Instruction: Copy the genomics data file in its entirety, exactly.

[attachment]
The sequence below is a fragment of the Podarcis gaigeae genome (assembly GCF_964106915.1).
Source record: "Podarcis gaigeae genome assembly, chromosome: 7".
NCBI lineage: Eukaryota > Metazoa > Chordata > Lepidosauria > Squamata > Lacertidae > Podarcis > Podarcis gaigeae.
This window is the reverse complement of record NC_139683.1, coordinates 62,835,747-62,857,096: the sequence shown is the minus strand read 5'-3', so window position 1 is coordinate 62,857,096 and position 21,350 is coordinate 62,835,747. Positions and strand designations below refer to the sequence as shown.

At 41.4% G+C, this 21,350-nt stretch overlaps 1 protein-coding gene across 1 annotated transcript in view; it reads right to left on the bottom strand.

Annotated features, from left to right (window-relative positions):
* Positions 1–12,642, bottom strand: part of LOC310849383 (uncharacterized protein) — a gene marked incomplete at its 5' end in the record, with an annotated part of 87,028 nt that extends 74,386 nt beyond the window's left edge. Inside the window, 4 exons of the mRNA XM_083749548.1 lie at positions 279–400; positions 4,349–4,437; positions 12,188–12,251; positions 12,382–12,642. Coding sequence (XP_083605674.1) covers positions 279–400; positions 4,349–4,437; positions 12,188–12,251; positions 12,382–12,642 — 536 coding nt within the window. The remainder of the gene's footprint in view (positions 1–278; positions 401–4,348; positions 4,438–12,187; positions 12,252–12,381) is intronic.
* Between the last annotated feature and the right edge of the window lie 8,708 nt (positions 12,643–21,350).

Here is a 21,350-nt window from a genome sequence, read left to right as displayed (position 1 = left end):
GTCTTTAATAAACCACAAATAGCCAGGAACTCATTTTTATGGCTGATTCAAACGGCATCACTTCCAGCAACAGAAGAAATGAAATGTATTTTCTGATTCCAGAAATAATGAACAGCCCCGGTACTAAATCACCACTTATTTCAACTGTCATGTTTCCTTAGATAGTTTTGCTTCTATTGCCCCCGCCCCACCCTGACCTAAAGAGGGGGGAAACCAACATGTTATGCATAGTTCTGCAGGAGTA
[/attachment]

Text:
The sequence below is a fragment of the Podarcis gaigeae genome (assembly GCF_964106915.1).
Source record: "Podarcis gaigeae genome assembly, chromosome: 7".
NCBI lineage: Eukaryota > Metazoa > Chordata > Lepidosauria > Squamata > Lacertidae > Podarcis > Podarcis gaigeae.
This window is the reverse complement of record NC_139683.1, coordinates 62,835,747-62,857,096: the sequence shown is the minus strand read 5'-3', so window position 1 is coordinate 62,857,096 and position 21,350 is coordinate 62,835,747. Positions and strand designations below refer to the sequence as shown.

At 41.4% G+C, this 21,350-nt stretch overlaps 1 protein-coding gene across 1 annotated transcript in view; it reads right to left on the bottom strand.

Annotated features, from left to right (window-relative positions):
* Positions 1–12,642, bottom strand: part of LOC310849383 (uncharacterized protein) — a gene marked incomplete at its 5' end in the record, with an annotated part of 87,028 nt that extends 74,386 nt beyond the window's left edge. Inside the window, 4 exons of the mRNA XM_083749548.1 lie at positions 279–400; positions 4,349–4,437; positions 12,188–12,251; positions 12,382–12,642. Coding sequence (XP_083605674.1) covers positions 279–400; positions 4,349–4,437; positions 12,188–12,251; positions 12,382–12,642 — 536 coding nt within the window. The remainder of the gene's footprint in view (positions 1–278; positions 401–4,348; positions 4,438–12,187; positions 12,252–12,381) is intronic.
* Between the last annotated feature and the right edge of the window lie 8,708 nt (positions 12,643–21,350).

Here is a 21,350-nt window from a genome sequence, read left to right as displayed (position 1 = left end):
GTCTTTAATAAACCACAAATAGCCAGGAACTCATTTTTATGGCTGATTCAAACGGCATCACTTCCAGCAACAGAAGAAATGAAATGTATTTTCTGATTCCAGAAATAATGAACAGCCCCGGTACTAAATCACCACTTATTTCAACTGTCATGTTTCCTTAGATAGTTTTGCTTCTATTGCCCCCGCCCCACCCTGACCTAAAGAGGGGGGAAACCAACATGTTATGCATAGTTCTGCAGGAGTA